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Butter. Garlic. Heavy Cream. Shallot. Basil. Thyme. These are words of affection, as far as I’m concerned. Because when these ingredients are properly prepared – chopped, sauteed, simmered, braised, garnished – they’re one of the greatest ways on this planet to say “I love you.”
“The Joy of Cooking” is one of the most popular cookbooks ever and it’s true, cooking can bring you so much joy, but never more – to me, at least – than when it’s done for those closest to you.
At its most basic, cooking is a utilitarian chore that simply serves to provide sustenance. At its most romantic – which is honestly how I approach most things in life thanks to a poet for a father – it’s an artform that creates a kaleidoscope for the senses as both a means and an end. And when the beneficiaries of your artistry are the people in the world you care most about – allowing you to nourish them with flavors that provide sublime pleasure – it verges on the sacred.
As hyperbolic as that might seem, isn’t religion all about acts of service toward others? I can think of few acts of service I appreciate more than a delicious, thoughtfully made meal, so forgive me (again, a romantic) for finding a bit of God in my pasta.
Whether you’re cooking for your mother, your brother, your spouse or even a friend-of-a-friend, the meal becomes so much more meaningful because of the person you’re feeding. These are the meals that fill not only our bodies but our lives with moments and memories worth savoring.
And these are the meals to maximize deliciousness, comfort, and flavor (save the salads and the low-fat options for Tuesday lunches solo). Your loved ones deserve the pancetta, the full-fat burrata and always a bit more butter and Parmigiano Reggiano in dishes like spaghetti carbonara or rigatoni with spicy tomato cream sauce. There’s also generally a direct correlation between the amount of time the meal takes to make, the amount of flavor packed into said meal and the level of pleasure your guests will walk away with. Dishes like boeuf bourguignon or coq au vin are perfect for this, braising for hours on end, filling your space with a comforting aroma of anticipation that’s the best welcome you could provide your guests.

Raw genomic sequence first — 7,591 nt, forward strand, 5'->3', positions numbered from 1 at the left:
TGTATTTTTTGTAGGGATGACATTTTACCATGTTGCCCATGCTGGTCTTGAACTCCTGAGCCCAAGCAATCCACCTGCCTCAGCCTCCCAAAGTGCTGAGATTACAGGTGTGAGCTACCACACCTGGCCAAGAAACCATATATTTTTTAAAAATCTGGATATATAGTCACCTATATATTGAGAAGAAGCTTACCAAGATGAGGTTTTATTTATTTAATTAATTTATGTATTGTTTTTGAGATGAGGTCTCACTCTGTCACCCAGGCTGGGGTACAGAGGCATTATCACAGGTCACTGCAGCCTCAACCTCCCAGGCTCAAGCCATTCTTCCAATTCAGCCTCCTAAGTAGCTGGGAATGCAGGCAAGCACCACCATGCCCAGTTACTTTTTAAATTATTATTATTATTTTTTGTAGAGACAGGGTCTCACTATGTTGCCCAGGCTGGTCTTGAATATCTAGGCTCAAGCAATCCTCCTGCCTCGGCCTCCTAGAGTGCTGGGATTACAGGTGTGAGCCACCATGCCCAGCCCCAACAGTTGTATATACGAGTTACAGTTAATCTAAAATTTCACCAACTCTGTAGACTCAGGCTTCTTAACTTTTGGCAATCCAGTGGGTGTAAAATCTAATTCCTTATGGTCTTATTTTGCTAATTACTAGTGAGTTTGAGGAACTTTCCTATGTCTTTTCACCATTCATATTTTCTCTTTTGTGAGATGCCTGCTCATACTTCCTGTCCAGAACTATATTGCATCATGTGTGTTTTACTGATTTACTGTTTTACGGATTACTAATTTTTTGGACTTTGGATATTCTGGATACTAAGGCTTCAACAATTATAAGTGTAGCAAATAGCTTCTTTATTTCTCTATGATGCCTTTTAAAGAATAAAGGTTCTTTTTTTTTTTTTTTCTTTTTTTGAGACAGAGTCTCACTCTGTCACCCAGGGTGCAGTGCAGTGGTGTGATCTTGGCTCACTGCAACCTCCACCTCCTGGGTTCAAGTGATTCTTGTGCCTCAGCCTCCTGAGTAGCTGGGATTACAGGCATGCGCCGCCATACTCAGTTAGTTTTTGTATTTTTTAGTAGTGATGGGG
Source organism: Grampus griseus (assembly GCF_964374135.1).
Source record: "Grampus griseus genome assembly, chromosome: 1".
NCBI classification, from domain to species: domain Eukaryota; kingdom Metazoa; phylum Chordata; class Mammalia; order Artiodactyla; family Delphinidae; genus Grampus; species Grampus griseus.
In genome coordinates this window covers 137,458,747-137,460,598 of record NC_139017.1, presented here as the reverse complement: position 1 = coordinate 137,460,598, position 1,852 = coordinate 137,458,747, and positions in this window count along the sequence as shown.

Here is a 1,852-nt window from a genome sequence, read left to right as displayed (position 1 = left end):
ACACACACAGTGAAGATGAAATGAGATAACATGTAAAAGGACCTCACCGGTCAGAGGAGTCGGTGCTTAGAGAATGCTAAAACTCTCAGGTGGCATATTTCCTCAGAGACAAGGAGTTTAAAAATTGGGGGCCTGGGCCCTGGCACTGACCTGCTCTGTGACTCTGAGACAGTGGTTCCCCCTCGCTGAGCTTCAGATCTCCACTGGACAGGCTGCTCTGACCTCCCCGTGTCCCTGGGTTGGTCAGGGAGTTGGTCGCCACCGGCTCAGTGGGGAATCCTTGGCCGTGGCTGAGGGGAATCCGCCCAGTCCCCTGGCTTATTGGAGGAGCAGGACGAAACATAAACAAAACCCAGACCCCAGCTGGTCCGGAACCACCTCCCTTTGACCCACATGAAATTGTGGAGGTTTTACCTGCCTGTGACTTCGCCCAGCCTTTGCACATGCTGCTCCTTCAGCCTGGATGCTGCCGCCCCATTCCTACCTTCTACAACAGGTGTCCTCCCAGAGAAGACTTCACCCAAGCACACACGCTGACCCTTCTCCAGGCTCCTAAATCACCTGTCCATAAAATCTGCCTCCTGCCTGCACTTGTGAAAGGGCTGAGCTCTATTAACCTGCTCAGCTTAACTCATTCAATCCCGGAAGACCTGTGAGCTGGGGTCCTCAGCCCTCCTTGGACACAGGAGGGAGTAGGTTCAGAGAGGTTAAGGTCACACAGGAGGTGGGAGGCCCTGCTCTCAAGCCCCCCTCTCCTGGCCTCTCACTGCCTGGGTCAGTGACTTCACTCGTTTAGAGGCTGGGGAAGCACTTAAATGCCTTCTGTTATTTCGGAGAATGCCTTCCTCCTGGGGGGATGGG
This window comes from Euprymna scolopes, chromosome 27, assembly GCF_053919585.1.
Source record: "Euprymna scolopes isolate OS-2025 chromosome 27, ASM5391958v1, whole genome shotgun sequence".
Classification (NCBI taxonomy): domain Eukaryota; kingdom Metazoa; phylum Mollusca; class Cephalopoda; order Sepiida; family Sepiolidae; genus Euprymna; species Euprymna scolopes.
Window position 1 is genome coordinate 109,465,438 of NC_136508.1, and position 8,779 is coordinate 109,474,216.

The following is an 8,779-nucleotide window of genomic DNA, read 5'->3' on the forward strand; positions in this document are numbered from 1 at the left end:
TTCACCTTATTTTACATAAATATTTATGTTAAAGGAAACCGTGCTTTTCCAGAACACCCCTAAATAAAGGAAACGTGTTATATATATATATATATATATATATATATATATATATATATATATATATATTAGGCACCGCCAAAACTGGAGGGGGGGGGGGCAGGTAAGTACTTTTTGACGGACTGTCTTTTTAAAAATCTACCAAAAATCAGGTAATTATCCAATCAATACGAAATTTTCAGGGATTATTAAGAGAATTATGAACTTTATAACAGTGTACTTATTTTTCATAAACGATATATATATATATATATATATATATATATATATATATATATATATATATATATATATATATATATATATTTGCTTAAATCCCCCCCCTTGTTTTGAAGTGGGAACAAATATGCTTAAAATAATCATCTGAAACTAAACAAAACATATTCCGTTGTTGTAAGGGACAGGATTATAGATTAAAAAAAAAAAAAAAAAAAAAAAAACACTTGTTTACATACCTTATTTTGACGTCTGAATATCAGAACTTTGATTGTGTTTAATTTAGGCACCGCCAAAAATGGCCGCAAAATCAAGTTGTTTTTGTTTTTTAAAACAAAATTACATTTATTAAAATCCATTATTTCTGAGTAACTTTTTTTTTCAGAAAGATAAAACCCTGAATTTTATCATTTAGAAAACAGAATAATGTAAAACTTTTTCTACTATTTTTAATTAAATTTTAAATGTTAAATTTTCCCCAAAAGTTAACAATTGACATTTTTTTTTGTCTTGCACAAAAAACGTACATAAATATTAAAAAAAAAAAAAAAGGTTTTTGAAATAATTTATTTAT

Don’t forget to enjoy the process. Preparation is key and mise en place not only streamlines the cooking, but also showcases your ingredients as a beautiful array of components that will be combined with your artistry into a sum greater than its parts. This is also a great moment to enjoy cocktail hour with your guests, warming up the conversation while working up an appetite.
And, as with anything worth remembering, mood is important here, too. Take care to ensure there’s some twinkling jazz or Frank Sinatra serenading your meal and that your lighting is dimmed and preferably romanticized with candlelight (there’s nothing like overhead lights to sterilize an otherwise sensual meal). Just add a bottle of wine (or two) to the table, and I think you have all the ingredients to say, in any language, “I love you.”
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